Objective The objective of the study was to examine the association between maternal healthcare utilisation and complete childhood vaccination in sub-Saharan Africa.
Design Our study was a cross-sectional study that used pooled data from 29 countries in sub-Saharan Africa.
Participants A total of 60 964 mothers of children aged 11–23 months were included in the study.
Outcome variables The main outcome variable was complete childhood vaccination. The explanatory variables were number of antenatal care (ANC) visits, assistance during delivery and postnatal care (PNC).
Results The average prevalence of complete childhood vaccination was 85.6%, ranging from 67.0% in Ethiopia to 98.5% in Namibia. Our adjusted model, children whose mothers had a maximum of three ANC visits were 56% less likely to have complete vaccination, compared with those who had at least four ANC visits (adjusted OR (aOR)=0.44, 95% CI 0.42 to 0.46). Children whose mothers were assisted by traditional birth attendant/other (aOR=0.43, 95% CI 0.41 to 0.56) had lower odds of complete vaccination. The odds of complete vaccination were lower among children whose mothers did not attend PNC clinics (aOR=0.26, 95% CI 0.24 to 0.29) as against those whose mothers attended.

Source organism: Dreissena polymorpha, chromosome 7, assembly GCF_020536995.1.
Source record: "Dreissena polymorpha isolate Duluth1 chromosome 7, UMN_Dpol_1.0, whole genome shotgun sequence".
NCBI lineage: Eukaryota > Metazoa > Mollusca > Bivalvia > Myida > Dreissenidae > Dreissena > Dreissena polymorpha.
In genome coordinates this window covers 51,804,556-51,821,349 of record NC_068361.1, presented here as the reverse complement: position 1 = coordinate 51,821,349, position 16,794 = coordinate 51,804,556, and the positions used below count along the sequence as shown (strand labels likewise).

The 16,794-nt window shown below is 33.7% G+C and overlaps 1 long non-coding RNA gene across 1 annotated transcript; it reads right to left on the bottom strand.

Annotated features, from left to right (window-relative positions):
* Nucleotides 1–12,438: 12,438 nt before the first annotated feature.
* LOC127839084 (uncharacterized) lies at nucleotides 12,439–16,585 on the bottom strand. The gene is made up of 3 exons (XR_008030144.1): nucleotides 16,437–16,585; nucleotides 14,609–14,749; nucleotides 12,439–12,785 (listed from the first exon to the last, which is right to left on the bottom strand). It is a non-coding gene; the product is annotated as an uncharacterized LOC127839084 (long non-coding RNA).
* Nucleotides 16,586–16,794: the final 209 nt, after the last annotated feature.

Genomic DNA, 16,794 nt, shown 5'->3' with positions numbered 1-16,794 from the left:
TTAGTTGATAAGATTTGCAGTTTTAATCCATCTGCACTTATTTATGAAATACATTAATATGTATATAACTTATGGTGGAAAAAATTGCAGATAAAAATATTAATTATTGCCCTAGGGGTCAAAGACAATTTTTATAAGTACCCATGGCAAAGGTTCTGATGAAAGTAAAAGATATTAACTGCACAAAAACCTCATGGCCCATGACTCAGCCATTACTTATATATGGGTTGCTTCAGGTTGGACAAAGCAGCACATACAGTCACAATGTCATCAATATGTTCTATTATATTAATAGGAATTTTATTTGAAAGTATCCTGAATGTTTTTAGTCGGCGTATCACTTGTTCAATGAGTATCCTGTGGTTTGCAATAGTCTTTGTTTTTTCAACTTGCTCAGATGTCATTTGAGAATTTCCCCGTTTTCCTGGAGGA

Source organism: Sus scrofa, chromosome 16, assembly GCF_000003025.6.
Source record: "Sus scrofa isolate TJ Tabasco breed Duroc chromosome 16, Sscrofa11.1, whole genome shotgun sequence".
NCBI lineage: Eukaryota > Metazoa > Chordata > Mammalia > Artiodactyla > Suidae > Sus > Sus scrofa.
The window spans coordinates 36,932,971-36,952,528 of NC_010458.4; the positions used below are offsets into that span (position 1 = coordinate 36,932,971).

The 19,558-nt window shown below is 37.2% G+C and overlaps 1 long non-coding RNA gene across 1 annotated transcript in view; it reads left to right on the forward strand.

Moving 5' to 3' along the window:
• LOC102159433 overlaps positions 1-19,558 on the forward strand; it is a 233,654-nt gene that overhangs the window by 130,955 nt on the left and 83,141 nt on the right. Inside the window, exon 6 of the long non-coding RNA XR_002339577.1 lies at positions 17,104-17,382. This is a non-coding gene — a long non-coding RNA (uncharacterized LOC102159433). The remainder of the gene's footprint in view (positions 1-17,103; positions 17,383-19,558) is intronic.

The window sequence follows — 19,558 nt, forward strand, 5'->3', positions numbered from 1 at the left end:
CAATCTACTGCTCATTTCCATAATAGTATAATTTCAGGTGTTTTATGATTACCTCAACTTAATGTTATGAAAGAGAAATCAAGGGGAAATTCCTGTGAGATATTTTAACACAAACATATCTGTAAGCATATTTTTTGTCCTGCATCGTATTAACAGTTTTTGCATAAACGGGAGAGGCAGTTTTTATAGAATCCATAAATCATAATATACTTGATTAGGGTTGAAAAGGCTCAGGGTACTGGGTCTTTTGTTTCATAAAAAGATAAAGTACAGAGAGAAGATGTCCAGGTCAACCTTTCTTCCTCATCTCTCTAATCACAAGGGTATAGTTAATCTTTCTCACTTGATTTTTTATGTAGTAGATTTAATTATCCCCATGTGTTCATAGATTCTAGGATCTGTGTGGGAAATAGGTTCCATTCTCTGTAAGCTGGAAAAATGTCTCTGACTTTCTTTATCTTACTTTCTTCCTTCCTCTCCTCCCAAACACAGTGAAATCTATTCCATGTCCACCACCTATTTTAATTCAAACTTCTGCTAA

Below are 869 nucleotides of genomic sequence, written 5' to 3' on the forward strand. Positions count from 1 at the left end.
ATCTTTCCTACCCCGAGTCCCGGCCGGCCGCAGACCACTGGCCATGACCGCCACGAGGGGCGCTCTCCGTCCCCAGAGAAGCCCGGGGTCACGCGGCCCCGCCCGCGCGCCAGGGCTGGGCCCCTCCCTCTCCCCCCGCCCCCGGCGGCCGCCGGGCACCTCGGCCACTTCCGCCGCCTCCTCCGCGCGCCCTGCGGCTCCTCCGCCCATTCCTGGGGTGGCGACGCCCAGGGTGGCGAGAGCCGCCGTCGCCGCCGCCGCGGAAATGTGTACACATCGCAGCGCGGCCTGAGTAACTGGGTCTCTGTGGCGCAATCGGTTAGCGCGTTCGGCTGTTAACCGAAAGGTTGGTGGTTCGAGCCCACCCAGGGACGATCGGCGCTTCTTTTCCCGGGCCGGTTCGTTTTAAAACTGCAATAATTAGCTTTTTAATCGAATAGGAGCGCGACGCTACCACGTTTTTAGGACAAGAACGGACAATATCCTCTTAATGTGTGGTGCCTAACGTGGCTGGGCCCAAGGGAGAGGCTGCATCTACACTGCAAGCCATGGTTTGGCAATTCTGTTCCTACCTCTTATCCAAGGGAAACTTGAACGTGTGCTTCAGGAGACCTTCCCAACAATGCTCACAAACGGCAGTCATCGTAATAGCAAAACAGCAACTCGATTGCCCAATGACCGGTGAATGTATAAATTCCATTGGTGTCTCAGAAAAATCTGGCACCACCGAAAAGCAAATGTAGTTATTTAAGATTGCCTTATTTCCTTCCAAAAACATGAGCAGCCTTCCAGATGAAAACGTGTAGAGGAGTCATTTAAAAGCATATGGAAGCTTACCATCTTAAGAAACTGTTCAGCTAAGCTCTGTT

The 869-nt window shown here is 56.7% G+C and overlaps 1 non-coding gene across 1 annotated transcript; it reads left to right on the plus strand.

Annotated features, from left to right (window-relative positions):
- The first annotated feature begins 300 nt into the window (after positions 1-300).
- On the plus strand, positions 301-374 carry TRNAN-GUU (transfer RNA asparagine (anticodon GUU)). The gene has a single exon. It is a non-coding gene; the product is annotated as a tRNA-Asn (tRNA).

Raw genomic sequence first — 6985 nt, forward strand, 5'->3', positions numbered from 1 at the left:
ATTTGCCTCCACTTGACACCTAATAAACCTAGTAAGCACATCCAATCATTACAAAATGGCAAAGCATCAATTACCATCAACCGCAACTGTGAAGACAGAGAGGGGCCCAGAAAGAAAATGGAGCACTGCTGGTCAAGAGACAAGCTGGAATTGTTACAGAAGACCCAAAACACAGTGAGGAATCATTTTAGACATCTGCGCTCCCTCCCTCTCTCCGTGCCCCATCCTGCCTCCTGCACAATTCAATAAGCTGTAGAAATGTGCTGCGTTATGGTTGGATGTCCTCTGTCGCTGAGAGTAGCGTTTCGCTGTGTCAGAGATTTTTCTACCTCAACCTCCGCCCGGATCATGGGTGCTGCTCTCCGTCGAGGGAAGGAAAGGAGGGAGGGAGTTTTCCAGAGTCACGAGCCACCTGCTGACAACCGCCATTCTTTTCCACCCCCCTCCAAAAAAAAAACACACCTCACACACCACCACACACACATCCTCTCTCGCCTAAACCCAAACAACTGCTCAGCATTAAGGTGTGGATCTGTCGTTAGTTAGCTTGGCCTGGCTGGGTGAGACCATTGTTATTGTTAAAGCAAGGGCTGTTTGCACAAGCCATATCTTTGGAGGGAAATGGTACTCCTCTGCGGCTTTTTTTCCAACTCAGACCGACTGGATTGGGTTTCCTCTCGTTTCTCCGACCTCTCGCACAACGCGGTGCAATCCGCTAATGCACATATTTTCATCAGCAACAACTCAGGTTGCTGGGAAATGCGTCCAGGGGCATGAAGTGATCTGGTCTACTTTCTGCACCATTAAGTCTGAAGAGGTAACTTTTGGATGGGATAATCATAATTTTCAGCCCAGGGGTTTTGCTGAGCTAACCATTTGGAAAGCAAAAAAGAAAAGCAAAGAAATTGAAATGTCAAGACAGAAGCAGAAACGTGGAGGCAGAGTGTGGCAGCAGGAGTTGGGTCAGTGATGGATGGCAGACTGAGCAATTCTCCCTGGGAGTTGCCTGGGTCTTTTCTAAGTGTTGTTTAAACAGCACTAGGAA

Conclusion The study found significant variations in complete childhood vaccination across countries in sub-Saharan Africa. Maternal healthcare utilisation (ANC visits, skilled birth delivery, PNC attendance) had significant association with complete childhood vaccination. These findings suggest that programmes, interventions and strategies aimed at improving vaccination should incorporate interventions that can enhance maternal healthcare utilisation. Such interventions can include education and sensitisation, reducing cost of maternal healthcare and encouraging male involvement in maternal healthcare service utilisation.